As the Wisconsin winter approaches, there is no timeline for when the evacuees’ paperwork will be processed and when they will be resettled, according to base officials and Afghans. Much of that is beyond the Army’s purview, depending instead on the Departments of State and Homeland Security.
“We don’t know exactly about that, like how long that will take, nobody has an answer for that,” said Nasir Ahmad, a U.S. military interpreter awaiting his final processing for a visa and a work permit.
Some Afghans hope to get paperwork completed and to leave the base before cold weather sets in and have declined accepting winter boots from the donation center, according to soldiers at the warehouse. The soldiers have pushed evacuees to take the boots, just to be safe.
At Fort Pickett, in Virginia, Abdul, who worked for the U.S. Embassy and asked for his full name to be withheld for security reasons, says his wife recently gave birth to their third child, and officials at the Virginia base have been unable to provide them with a bassinet.
The U.S. also lost their luggage, he said. As a result, the family was forced to wear the same set of clothes for weeks. When his wife gave birth about 10 days ago, relatives came to the hospital and delivered a bag of clothes for the family. They couldn’t deliver the clothes to the base because there was no way to get personal deliveries, he said.
While Abdul has asked to leave the base and stay with relatives in California, officials are refusing to let them leave until the family can be formally resettled, a process that Abdul has been told could take weeks, or even months.
“We’re happy,” he said, “we stay patient.”
The Department of Homeland Security didn’t respond immediately to a request for comment, but U.S. officials have previously said that if Afghans left early they would be required to give up federal benefits.
One logistical obstacle ahead is that the military effort operates in tandem with aid groups, such as the American Red Cross, which ended operations on Sept. 30.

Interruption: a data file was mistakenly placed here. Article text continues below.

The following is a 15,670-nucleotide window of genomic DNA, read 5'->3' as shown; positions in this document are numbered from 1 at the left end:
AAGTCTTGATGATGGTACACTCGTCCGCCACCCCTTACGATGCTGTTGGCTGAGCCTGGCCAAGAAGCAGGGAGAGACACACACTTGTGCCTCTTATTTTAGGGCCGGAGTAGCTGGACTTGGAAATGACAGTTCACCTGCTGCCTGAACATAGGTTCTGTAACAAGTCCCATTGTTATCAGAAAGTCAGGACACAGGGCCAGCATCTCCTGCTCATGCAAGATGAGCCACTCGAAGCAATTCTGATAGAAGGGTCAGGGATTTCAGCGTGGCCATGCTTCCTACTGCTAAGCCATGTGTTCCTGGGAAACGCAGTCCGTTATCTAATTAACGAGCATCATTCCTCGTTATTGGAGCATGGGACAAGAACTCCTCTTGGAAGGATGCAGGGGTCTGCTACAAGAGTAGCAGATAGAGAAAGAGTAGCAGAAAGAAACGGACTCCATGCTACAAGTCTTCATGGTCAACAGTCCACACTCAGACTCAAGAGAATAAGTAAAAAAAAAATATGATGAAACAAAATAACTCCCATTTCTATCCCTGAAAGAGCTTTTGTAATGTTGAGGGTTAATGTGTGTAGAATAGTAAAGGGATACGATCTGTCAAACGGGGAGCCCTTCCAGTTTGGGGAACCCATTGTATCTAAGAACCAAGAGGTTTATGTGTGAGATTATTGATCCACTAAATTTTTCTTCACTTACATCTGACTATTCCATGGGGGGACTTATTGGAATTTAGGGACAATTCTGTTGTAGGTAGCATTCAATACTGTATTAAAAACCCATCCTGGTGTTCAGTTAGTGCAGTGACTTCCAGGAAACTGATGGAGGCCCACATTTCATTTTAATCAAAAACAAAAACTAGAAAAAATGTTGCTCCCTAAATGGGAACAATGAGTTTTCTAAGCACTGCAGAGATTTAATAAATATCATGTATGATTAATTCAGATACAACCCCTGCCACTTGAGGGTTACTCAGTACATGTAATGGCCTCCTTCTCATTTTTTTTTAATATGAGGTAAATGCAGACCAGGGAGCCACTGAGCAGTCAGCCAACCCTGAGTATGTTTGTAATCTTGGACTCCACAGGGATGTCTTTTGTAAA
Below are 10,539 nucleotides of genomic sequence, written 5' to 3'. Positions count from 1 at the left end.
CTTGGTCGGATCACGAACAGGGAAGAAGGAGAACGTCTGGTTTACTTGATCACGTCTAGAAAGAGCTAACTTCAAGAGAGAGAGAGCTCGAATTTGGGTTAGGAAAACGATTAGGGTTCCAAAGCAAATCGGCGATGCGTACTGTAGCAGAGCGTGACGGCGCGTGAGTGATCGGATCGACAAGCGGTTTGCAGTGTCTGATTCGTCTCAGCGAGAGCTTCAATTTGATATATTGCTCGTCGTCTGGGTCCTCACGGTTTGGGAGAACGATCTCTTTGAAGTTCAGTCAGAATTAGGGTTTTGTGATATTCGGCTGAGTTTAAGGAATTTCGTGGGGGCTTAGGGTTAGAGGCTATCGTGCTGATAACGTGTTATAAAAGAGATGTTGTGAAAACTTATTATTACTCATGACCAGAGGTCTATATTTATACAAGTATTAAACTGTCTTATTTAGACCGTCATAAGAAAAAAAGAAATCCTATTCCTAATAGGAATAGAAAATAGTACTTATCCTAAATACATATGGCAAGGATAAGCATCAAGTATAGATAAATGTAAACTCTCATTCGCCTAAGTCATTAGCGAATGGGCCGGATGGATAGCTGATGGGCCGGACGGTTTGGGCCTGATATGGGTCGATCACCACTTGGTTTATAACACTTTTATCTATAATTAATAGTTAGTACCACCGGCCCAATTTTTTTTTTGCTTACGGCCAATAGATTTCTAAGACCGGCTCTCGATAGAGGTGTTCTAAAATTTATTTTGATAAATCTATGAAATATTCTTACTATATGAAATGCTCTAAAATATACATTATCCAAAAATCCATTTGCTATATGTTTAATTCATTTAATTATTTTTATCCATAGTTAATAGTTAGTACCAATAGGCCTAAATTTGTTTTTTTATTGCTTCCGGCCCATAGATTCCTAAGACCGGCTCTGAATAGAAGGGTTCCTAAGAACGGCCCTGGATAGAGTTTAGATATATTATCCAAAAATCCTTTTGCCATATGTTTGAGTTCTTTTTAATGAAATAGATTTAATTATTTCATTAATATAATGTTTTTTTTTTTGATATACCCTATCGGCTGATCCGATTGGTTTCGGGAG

The resettlement effort is led by the Department of Homeland Security, but the military is responsible in large part for providing the federal manpower and logistics.
While the federal government provides housing and food, a substantial amount of clothing, toiletries and other support came from the American Red Cross, whose departure is leaving the government scrambling to fill staffing and supply shortages at bases across the country, according to people familiar with the effort and internal DHS emails reviewed by The Wall Street Journal.
At Fort McCoy in Wisconsin, the local DHS coordinator said in an email days before the Red Cross was preparing to leave, “We are unaware of who will step in to cover their 24/7 response as well as the approx. 80 personnel.”
“Anything that involves providing for the well-being and safety of Afghan nationals, we ensure that is provided for,” said a DHS spokesman in an interview, adding that donations from the public and outside groups helped the effort. The spokesman said the resettlement effort involved a “whole of government and a whole of society approach.”
At Fort McCoy the volunteer group Save Our Allies has backfilled many of the Red Cross functions. Another volunteer group, Team Rubicon, has been part of the effort since its early days and will remain.
The federal government requested hundreds of volunteers to take over the Red Cross effort, which has provided some 800 support personnel since the start of the mission.
“This temporary support was intended to be a bridge, providing urgent care to families until long-term, sustained support for evacuees could be put in place,” Red Cross spokeswoman Jenelle Eli said in an email.
—Jessica Donati in Washington contributed to this article.
Write to Ben Kesling at email@example.com